Intensity Cycling For Better Muscular Gains
By Muscle Media
Over the years, countless people have been using weights and weight machines in an effort to increase strength and muscular size. They know that training with resistance is the only way to accomplish this goal. However, after a certain period of time, their progress seems to come to a halt. Suddenly they find that they can’t add any more weight to their exercises. Even adding 1 or 2 pounds, their repetitions continue to go down. They should try intensity cycling for a change.
Often when the plateau is reached, it is just assumed that they have reached their maximum ability in strength. Unfortunately, they continue to do the same exercise routines using the same weights and the same amount of repetitions. However, this plateau can not only be overcome, it can be shattered! The first step is to understand why the plateau occurs. With resistance exercise, you progress by adding small amounts of weight each week. At some point (usually between 3 to 6 weeks), you’ll reach a point approaching overtraining.
At this point your muscles simply cannot progress. They need a period of rest to fully recovery. This is where intensity cycling comes in. Once that plateau is reached, you need to take one full week off and not exercise with weights at all. After your week off, reduce the weights used for each exercise. Keep the repetitions the same, so you will not reach fatigue.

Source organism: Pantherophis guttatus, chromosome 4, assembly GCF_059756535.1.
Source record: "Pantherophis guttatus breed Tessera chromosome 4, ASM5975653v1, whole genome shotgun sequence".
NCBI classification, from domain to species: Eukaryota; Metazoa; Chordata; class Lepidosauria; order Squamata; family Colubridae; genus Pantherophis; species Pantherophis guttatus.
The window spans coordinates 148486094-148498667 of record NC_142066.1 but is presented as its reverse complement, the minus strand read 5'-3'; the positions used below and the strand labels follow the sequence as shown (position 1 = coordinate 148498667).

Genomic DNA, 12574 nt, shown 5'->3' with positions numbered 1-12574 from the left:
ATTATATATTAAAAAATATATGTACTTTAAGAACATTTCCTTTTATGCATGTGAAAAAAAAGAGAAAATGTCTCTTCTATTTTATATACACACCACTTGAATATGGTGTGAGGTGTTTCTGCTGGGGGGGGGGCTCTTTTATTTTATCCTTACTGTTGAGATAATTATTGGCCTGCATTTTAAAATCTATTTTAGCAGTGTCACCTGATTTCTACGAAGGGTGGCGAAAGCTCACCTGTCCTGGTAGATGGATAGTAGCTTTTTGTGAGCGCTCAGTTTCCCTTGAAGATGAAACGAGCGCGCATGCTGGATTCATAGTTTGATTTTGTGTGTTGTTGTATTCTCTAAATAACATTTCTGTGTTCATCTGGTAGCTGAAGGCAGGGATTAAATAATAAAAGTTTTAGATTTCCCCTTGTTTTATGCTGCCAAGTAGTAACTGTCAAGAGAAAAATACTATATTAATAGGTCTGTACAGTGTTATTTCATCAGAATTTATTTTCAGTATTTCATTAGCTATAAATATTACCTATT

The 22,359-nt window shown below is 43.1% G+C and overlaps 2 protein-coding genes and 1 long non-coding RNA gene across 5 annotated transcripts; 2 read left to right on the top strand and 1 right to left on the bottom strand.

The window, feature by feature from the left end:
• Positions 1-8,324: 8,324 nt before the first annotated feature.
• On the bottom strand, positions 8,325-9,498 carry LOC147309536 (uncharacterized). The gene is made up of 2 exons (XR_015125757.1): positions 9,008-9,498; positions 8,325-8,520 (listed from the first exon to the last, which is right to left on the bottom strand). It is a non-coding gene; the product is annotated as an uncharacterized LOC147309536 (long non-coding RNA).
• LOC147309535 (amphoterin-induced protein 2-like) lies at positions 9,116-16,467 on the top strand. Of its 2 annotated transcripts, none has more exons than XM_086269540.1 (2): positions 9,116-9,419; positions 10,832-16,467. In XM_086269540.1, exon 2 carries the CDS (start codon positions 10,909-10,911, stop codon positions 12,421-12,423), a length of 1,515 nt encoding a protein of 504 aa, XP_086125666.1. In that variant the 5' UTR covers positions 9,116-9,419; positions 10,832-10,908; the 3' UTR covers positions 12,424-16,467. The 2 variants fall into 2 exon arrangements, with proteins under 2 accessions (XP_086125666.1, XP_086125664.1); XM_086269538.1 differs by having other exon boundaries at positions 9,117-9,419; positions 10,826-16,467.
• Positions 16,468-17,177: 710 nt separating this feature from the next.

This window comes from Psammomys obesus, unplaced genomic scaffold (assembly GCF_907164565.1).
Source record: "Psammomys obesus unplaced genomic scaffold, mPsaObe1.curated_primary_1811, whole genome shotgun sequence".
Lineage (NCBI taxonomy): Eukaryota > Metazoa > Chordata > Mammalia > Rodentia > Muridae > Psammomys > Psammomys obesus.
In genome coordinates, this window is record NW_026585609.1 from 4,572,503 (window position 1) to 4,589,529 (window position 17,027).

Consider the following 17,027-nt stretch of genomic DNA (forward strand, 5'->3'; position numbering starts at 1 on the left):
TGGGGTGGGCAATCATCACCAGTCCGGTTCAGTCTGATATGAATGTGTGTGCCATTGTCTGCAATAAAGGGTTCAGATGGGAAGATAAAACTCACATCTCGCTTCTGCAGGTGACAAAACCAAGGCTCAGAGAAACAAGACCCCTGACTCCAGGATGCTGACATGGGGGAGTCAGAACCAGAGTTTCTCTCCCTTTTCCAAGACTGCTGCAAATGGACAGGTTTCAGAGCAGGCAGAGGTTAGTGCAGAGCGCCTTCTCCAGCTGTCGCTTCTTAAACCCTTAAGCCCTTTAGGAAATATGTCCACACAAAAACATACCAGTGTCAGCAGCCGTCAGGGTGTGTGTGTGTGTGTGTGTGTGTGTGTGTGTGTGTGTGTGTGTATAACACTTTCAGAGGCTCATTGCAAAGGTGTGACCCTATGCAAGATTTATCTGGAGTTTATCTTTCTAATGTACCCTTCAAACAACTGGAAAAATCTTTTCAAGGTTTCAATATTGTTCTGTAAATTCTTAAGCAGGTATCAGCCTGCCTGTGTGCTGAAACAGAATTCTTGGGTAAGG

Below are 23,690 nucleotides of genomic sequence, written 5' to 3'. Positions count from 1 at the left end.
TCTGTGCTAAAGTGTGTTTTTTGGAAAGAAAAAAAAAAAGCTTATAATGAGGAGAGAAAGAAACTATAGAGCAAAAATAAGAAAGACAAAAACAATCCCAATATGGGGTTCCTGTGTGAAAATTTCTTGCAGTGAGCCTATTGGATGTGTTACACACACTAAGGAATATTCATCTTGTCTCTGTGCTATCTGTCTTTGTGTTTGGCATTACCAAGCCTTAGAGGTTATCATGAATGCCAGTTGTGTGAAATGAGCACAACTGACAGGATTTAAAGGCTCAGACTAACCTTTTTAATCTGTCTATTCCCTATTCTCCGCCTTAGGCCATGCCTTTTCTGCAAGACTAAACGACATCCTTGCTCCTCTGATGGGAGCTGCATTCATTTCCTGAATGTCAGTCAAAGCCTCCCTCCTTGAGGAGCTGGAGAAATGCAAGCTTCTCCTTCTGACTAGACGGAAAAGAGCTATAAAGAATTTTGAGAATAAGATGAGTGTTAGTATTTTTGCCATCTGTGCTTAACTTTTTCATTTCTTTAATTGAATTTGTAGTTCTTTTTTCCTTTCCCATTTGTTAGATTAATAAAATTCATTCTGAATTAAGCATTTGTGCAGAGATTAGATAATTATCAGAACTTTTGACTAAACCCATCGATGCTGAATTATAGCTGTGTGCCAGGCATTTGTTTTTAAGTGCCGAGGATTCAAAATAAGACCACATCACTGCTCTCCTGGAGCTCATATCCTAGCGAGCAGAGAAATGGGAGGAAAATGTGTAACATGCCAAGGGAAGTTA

This workout should be performed for around 2 weeks. Then, start progressing back to where you were when you hit your plateau. It should take you about 1 – 2 weeks to get back, after the 2 weeks of light workouts. If you take this 3 to 4-week cycle after your week off, your muscles will have had the recovery time that will allow for you to progressively add more weight to each exercise. Keep in mind that this cycle will eventually come to another plateau. You’ll once again have to take a week off, and begin another 3 to 4-week recovery cycle. By using this method, you can make good gains in your exercise routine that will really pay off in the long run.
While this sounds like “periodization”, there is actually one difference with “intensity cycling”. Periodization has you start with an exercise routine of light weights using high repetitions. Then, after 3 – 4 weeks you increase the weights used. Reduce the number of repetitions, reduce the rest periods between sets, and reduce the rest periods between exercise days. Essentially, you continue to vary the weights, repetitions, routines, and rest periods every 3 to 4 weeks to prevent the muscles from adapting to a single weight and repetition scheme.
With intensity cycling, you always stay with the same repetition schemes, the same rest periods between sets, and the same number of rest days between exercise days. Do this whether you are on your all-out cycle or your recovery cycle. You stay with the same type of routine throughout both cycles and the same routine for repeated cycles. Intensity cycling is excellent for muscle gains. If you exercise “all out” all the time, you will always end up overtraining.